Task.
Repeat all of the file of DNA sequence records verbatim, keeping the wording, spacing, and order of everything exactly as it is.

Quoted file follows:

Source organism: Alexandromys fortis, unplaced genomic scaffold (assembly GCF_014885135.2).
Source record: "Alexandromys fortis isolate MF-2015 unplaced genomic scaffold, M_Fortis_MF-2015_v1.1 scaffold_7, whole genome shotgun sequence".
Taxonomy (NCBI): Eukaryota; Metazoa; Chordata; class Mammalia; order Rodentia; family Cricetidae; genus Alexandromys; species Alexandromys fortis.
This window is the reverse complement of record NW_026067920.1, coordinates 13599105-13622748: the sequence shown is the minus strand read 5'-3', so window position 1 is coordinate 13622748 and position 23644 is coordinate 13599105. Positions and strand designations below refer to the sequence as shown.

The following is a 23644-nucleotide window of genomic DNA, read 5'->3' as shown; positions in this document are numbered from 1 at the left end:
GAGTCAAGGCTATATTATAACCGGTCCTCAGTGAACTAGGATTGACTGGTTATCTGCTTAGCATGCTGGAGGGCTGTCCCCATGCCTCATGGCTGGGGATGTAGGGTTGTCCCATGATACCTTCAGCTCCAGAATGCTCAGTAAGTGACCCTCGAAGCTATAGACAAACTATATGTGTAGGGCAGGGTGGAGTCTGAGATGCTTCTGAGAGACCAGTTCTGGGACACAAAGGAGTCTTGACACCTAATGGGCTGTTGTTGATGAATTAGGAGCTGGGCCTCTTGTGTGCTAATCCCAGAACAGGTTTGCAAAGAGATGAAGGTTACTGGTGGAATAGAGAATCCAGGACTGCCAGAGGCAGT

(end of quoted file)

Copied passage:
Source organism: Alexandromys fortis, unplaced genomic scaffold (assembly GCF_014885135.2).
Source record: "Alexandromys fortis isolate MF-2015 unplaced genomic scaffold, M_Fortis_MF-2015_v1.1 scaffold_7, whole genome shotgun sequence".
Taxonomy (NCBI): Eukaryota; Metazoa; Chordata; class Mammalia; order Rodentia; family Cricetidae; genus Alexandromys; species Alexandromys fortis.
This window is the reverse complement of record NW_026067920.1, coordinates 13599105-13622748: the sequence shown is the minus strand read 5'-3', so window position 1 is coordinate 13622748 and position 23644 is coordinate 13599105. Positions and strand designations below refer to the sequence as shown.

The following is a 23644-nucleotide window of genomic DNA, read 5'->3' as shown; positions in this document are numbered from 1 at the left end:
GAGTCAAGGCTATATTATAACCGGTCCTCAGTGAACTAGGATTGACTGGTTATCTGCTTAGCATGCTGGAGGGCTGTCCCCATGCCTCATGGCTGGGGATGTAGGGTTGTCCCATGATACCTTCAGCTCCAGAATGCTCAGTAAGTGACCCTCGAAGCTATAGACAAACTATATGTGTAGGGCAGGGTGGAGTCTGAGATGCTTCTGAGAGACCAGTTCTGGGACACAAAGGAGTCTTGACACCTAATGGGCTGTTGTTGATGAATTAGGAGCTGGGCCTCTTGTGTGCTAATCCCAGAACAGGTTTGCAAAGAGATGAAGGTTACTGGTGGAATAGAGAATCCAGGACTGCCAGAGGCAGT